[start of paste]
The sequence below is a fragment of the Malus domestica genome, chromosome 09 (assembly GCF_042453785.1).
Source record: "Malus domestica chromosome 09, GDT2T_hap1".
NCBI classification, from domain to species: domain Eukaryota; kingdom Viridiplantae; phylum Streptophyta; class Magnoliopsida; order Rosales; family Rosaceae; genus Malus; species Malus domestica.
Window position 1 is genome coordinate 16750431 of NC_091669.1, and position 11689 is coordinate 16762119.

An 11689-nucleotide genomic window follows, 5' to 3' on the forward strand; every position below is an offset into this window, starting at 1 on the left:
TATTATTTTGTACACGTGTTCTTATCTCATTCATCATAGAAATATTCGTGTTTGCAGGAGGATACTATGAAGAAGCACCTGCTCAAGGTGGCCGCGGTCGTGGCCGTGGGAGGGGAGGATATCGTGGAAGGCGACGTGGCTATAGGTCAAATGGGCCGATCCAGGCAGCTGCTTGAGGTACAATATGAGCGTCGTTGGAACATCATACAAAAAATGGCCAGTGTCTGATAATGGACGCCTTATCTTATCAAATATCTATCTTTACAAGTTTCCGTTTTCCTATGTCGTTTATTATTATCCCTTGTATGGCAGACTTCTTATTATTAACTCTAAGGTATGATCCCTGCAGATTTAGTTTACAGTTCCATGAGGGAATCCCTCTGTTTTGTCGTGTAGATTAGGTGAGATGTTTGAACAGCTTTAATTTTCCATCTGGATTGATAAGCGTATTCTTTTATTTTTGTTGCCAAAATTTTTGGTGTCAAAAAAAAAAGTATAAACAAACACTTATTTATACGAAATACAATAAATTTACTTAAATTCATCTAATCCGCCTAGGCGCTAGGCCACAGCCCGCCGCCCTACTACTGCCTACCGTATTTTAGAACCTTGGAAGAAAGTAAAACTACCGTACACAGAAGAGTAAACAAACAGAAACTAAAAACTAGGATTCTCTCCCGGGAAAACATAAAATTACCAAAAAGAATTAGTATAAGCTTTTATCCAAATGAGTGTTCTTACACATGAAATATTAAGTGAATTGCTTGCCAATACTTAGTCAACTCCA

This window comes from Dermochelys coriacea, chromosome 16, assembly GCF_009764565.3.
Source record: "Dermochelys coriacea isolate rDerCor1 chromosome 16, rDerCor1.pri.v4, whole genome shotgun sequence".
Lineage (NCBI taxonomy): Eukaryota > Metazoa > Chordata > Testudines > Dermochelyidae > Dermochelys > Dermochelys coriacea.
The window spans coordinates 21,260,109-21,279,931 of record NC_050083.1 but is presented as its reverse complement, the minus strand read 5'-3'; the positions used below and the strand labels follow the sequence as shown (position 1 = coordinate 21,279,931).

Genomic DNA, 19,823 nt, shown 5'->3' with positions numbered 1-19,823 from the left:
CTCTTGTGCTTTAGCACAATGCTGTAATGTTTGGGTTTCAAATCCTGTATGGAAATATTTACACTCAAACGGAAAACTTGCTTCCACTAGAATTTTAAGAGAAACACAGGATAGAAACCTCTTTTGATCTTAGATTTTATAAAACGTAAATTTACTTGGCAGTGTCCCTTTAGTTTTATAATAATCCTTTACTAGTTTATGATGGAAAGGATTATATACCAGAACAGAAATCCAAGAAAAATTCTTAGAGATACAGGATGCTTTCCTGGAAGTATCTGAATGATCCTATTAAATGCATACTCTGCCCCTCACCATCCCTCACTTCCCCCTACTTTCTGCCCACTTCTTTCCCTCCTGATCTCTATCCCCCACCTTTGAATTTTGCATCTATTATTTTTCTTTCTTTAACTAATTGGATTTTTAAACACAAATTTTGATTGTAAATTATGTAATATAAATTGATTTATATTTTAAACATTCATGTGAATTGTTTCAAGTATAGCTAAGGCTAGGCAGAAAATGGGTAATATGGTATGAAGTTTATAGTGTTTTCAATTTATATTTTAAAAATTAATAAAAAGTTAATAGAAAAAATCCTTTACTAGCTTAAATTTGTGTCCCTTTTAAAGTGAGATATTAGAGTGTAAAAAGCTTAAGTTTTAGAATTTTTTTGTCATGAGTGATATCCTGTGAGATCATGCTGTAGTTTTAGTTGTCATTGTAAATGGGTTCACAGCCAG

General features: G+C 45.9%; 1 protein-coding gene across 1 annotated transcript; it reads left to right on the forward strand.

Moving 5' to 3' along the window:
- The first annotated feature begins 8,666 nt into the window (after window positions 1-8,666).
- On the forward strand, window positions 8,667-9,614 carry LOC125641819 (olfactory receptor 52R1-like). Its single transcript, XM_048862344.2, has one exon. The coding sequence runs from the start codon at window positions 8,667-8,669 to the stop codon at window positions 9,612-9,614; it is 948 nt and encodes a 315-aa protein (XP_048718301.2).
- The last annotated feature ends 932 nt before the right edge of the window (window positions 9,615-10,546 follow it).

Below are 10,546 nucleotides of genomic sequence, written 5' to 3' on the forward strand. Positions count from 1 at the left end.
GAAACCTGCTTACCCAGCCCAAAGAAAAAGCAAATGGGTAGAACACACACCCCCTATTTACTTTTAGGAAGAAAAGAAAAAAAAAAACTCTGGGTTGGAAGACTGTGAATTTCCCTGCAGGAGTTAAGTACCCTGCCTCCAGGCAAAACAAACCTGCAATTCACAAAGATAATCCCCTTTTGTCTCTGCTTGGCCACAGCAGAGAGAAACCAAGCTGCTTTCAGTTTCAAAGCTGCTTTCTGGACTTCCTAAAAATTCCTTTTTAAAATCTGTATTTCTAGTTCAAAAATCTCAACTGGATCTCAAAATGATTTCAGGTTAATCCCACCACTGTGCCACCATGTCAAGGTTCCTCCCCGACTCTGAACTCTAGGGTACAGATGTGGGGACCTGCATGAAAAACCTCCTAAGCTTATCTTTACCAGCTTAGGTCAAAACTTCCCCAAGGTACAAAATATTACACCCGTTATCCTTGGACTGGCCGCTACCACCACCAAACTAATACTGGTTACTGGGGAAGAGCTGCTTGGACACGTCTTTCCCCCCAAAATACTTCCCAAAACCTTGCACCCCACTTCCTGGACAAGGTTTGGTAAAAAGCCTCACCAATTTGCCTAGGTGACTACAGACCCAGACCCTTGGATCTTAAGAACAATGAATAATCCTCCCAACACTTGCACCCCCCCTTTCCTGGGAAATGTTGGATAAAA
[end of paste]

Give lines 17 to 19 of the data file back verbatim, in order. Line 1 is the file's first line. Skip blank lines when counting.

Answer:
- The last annotated feature ends 932 nt before the right edge of the window (window positions 9,615-10,546 follow it).

Below are 10,546 nucleotides of genomic sequence, written 5' to 3' on the forward strand. Positions count from 1 at the left end.
GAAACCTGCTTACCCAGCCCAAAGAAAAAGCAAATGGGTAGAACACACACCCCCTATTTACTTTTAGGAAGAAAAGAAAAAAAAAAACTCTGGGTTGGAAGACTGTGAATTTCCCTGCAGGAGTTAAGTACCCTGCCTCCAGGCAAAACAAACCTGCAATTCACAAAGATAATCCCCTTTTGTCTCTGCTTGGCCACAGCAGAGAGAAACCAAGCTGCTTTCAGTTTCAAAGCTGCTTTCTGGACTTCCTAAAAATTCCTTTTTAAAATCTGTATTTCTAGTTCAAAAATCTCAACTGGATCTCAAAATGATTTCAGGTTAATCCCACCACTGTGCCACCATGTCAAGGTTCCTCCCCGACTCTGAACTCTAGGGTACAGATGTGGGGACCTGCATGAAAAACCTCCTAAGCTTATCTTTACCAGCTTAGGTCAAAACTTCCCCAAGGTACAAAATATTACACCCGTTATCCTTGGACTGGCCGCTACCACCACCAAACTAATACTGGTTACTGGGGAAGAGCTGCTTGGACACGTCTTTCCCCCCAAAATACTTCCCAAAACCTTGCACCCCACTTCCTGGACAAGGTTTGGTAAAAAGCCTCACCAATTTGCCTAGGTGACTACAGACCCAGACCCTTGGATCTTAAGAACAATGAATAATCCTCCCAACACTTGCACCCCCCCTTTCCTGGGAAATGTTGGATAAAA